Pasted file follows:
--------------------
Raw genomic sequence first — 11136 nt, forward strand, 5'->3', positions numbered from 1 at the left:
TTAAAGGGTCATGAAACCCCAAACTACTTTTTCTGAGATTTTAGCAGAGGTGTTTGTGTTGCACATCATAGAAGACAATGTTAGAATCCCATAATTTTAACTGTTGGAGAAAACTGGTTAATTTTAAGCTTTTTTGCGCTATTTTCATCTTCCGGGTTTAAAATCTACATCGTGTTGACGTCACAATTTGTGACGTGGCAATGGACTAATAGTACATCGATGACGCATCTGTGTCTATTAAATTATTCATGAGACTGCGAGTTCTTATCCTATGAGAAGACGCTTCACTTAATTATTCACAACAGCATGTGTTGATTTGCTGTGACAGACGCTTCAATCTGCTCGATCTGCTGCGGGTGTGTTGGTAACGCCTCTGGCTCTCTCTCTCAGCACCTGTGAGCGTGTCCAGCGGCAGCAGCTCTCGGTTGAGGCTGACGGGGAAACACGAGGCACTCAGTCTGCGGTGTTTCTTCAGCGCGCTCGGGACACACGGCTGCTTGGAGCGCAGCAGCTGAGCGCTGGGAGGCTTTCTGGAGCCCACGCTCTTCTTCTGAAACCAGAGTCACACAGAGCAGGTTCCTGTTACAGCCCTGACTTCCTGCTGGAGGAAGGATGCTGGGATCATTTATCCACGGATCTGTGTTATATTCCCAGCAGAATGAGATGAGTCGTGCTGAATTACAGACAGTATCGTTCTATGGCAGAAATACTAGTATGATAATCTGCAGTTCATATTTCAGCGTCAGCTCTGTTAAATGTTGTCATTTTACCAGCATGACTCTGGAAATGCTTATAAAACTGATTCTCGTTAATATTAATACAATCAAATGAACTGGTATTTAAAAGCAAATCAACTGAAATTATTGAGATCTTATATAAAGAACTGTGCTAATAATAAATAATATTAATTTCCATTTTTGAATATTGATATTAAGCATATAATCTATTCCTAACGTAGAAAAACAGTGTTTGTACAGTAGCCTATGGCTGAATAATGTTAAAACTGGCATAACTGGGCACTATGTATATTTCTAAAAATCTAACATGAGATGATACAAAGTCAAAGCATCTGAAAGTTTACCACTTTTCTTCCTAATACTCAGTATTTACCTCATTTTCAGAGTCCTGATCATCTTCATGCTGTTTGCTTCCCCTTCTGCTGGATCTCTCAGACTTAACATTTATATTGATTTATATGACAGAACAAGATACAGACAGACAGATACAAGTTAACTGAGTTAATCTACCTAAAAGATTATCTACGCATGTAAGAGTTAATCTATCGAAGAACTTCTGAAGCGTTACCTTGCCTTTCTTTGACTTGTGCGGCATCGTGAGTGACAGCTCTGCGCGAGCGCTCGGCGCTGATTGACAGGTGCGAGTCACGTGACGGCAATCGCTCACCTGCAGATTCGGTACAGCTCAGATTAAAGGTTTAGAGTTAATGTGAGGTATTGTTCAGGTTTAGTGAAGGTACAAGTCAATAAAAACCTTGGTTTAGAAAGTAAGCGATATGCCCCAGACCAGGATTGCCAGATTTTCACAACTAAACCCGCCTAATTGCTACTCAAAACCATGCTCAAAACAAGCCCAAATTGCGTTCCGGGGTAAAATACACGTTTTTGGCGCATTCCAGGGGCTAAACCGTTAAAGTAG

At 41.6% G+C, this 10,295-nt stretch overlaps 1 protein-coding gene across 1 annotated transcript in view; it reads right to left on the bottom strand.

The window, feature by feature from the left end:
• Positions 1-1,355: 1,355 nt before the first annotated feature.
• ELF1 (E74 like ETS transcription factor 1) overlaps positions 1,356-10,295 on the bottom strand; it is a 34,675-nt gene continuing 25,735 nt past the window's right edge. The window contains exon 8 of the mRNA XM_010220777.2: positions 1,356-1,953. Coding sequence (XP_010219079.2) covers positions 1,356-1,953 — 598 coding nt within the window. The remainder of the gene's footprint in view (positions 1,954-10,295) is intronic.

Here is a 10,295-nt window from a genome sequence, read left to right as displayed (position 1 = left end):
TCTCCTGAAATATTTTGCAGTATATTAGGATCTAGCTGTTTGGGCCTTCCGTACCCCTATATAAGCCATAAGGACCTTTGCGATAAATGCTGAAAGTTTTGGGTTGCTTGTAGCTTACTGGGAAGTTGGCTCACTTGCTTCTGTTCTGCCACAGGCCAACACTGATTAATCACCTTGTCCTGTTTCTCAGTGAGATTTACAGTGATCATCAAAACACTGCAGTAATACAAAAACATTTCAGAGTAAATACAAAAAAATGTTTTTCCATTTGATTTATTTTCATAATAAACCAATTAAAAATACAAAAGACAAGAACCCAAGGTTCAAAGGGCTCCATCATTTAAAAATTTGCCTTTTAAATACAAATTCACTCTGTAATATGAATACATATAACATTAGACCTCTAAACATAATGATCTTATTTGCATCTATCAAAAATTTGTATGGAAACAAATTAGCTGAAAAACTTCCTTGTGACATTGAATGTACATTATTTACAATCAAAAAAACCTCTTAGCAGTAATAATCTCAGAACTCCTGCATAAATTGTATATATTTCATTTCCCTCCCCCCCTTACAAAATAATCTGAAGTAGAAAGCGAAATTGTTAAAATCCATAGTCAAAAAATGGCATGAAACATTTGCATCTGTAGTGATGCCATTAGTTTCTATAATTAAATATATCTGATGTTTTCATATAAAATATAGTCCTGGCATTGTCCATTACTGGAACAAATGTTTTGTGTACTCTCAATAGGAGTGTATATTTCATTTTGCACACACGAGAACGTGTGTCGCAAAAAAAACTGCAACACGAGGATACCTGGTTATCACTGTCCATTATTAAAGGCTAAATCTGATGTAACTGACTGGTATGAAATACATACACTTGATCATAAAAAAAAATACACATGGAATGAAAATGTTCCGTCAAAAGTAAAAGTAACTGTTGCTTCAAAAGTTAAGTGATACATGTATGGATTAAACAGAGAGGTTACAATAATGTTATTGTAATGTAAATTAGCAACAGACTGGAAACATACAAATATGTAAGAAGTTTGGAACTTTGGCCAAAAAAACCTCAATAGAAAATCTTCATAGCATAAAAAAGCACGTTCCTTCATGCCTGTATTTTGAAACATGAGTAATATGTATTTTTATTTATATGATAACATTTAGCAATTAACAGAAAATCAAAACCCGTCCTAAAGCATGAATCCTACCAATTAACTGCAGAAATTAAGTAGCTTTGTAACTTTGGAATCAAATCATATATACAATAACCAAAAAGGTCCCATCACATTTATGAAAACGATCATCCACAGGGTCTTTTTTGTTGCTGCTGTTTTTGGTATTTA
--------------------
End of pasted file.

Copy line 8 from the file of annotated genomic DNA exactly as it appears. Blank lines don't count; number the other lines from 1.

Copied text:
TCTCCTGAAATATTTTGCAGTATATTAGGATCTAGCTGTTTGGGCCTTCCGTACCCCTATATAAGCCATAAGGACCTTTGCGATAAATGCTGAAAGTTTTGGGTTGCTTGTAGCTTACTGGGAAGTTGGCTCACTTGCTTCTGTTCTGCCACAGGCCAACACTGATTAATCACCTTGTCCTGTTTCTCAGTGAGATTTACAGTGATCATCAAAACACTGCAGTAATACAAAAACATTTCAGAGTAAATACAAAAAAATGTTTTTCCATTTGATTTATTTTCATAATAAACCAATTAAAAATACAAAAGACAAGAACCCAAGGTTCAAAGGGCTCCATCATTTAAAAATTTGCCTTTTAAATACAAATTCACTCTGTAATATGAATACATATAACATTAGACCTCTAAACATAATGATCTTATTTGCATCTATCAAAAATTTGTATGGAAACAAATTAGCTGAAAAACTTCCTTGTGACATTGAATGTACATTATTTACAATCAAAAAAACCTCTTAGCAGTAATAATCTCAGAACTCCTGCATAAATTGTATATATTTCATTTCCCTCCCCCCCTTACAAAATAATCTGAAGTAGAAAGCGAAATTGTTAAAATCCATAGTCAAAAAATGGCATGAAACATTTGCATCTGTAGTGATGCCATTAGTTTCTATAATTAAATATATCTGATGTTTTCATATAAAATATAGTCCTGGCATTGTCCATTACTGGAACAAATGTTTTGTGTACTCTCAATAGGAGTGTATATTTCATTTTGCACACACGAGAACGTGTGTCGCAAAAAAAACTGCAACACGAGGATACCTGGTTATCACTGTCCATTATTAAAGGCTAAATCTGATGTAACTGACTGGTATGAAATACATACACTTGATCATAAAAAAAAATACACATGGAATGAAAATGTTCCGTCAAAAGTAAAAGTAACTGTTGCTTCAAAAGTTAAGTGATACATGTATGGATTAAACAGAGAGGTTACAATAATGTTATTGTAATGTAAATTAGCAACAGACTGGAAACATACAAATATGTAAGAAGTTTGGAACTTTGGCCAAAAAAACCTCAATAGAAAATCTTCATAGCATAAAAAAGCACGTTCCTTCATGCCTGTATTTTGAAACATGAGTAATATGTATTTTTATTTATATGATAACATTTAGCAATTAACAGAAAATCAAAACCCGTCCTAAAGCATGAATCCTACCAATTAACTGCAGAAATTAAGTAGCTTTGTAACTTTGGAATCAAATCATATATACAATAACCAAAAAGGTCCCATCACATTTATGAAAACGATCATCCACAGGGTCTTTTTTGTTGCTGCTGTTTTTGGTATTTA